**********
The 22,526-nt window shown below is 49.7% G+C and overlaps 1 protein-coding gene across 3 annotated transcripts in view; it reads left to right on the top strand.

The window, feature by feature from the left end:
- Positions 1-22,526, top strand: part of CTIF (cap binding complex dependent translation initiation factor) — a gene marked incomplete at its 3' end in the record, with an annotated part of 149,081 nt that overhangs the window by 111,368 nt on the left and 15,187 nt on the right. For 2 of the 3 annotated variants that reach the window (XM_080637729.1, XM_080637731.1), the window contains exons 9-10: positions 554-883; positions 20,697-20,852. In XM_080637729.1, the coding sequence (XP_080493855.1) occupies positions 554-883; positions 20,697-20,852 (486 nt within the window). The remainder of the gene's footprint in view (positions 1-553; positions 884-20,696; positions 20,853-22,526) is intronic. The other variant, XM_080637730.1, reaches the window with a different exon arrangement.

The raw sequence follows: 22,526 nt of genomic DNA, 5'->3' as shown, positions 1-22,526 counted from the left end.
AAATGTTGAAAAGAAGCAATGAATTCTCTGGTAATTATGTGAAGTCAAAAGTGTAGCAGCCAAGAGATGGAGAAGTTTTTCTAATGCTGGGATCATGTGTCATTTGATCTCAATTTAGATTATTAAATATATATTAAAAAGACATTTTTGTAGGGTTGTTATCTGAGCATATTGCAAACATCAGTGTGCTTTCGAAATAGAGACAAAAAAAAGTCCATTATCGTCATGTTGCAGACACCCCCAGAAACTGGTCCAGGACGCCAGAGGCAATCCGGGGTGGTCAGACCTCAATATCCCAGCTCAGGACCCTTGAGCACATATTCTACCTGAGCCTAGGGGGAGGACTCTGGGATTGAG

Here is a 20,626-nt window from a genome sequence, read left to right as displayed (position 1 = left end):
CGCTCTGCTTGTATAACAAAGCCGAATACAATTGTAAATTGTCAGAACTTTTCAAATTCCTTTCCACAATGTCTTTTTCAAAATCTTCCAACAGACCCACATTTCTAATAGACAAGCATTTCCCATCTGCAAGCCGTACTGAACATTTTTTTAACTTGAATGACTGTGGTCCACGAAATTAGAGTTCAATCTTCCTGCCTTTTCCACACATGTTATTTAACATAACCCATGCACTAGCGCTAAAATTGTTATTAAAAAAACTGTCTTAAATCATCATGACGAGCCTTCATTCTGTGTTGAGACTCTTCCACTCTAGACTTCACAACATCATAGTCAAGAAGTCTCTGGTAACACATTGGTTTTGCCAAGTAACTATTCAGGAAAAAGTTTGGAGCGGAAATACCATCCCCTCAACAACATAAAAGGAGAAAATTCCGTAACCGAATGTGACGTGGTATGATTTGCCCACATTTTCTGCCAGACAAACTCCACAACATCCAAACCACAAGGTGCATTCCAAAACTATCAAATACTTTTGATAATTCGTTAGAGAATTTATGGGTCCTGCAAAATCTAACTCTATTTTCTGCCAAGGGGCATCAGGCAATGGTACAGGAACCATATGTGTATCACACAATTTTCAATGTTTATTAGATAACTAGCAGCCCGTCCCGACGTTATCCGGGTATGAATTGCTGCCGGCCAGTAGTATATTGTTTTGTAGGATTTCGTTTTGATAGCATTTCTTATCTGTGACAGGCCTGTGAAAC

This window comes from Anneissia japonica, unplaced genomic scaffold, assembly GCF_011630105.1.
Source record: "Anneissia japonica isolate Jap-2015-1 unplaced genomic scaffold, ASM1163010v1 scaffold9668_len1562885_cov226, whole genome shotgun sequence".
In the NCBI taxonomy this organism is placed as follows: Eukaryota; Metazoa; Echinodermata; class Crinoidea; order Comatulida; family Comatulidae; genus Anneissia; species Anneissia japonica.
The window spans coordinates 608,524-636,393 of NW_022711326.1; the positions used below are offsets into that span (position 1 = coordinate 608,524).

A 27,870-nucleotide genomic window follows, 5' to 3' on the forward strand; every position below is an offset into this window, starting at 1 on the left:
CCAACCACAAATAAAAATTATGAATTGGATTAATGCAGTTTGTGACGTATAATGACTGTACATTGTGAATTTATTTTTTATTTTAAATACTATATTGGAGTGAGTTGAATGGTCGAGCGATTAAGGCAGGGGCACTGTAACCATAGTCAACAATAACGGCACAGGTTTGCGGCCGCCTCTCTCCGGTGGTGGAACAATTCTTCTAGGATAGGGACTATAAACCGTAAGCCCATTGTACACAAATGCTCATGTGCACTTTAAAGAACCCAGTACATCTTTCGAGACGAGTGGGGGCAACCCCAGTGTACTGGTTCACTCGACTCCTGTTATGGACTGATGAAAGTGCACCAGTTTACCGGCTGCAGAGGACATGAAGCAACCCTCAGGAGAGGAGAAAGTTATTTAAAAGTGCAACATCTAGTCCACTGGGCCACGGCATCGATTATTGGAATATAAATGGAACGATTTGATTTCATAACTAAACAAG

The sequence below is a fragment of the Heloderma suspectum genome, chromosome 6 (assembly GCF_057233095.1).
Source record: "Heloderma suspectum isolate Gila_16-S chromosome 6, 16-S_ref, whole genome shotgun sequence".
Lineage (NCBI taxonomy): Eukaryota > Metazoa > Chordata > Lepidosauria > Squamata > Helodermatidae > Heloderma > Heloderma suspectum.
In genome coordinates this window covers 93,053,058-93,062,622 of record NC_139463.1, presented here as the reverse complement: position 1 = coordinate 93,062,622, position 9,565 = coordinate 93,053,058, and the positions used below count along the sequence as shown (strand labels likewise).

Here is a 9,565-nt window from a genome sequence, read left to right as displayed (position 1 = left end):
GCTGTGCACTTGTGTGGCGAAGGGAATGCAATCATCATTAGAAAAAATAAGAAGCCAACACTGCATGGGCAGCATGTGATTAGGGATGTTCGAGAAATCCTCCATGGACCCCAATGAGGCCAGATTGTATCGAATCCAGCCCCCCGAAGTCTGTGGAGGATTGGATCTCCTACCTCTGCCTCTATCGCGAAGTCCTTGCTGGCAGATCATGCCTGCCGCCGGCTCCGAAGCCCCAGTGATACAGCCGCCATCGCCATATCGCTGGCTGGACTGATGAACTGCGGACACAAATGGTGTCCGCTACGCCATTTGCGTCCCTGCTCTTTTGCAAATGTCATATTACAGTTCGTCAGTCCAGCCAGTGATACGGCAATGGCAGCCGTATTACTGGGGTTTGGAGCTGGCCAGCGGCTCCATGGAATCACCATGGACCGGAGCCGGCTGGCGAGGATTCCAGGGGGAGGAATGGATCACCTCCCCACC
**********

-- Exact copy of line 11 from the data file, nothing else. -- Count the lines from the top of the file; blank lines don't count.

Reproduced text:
The window spans coordinates 608,524-636,393 of NW_022711326.1; the positions used below are offsets into that span (position 1 = coordinate 608,524).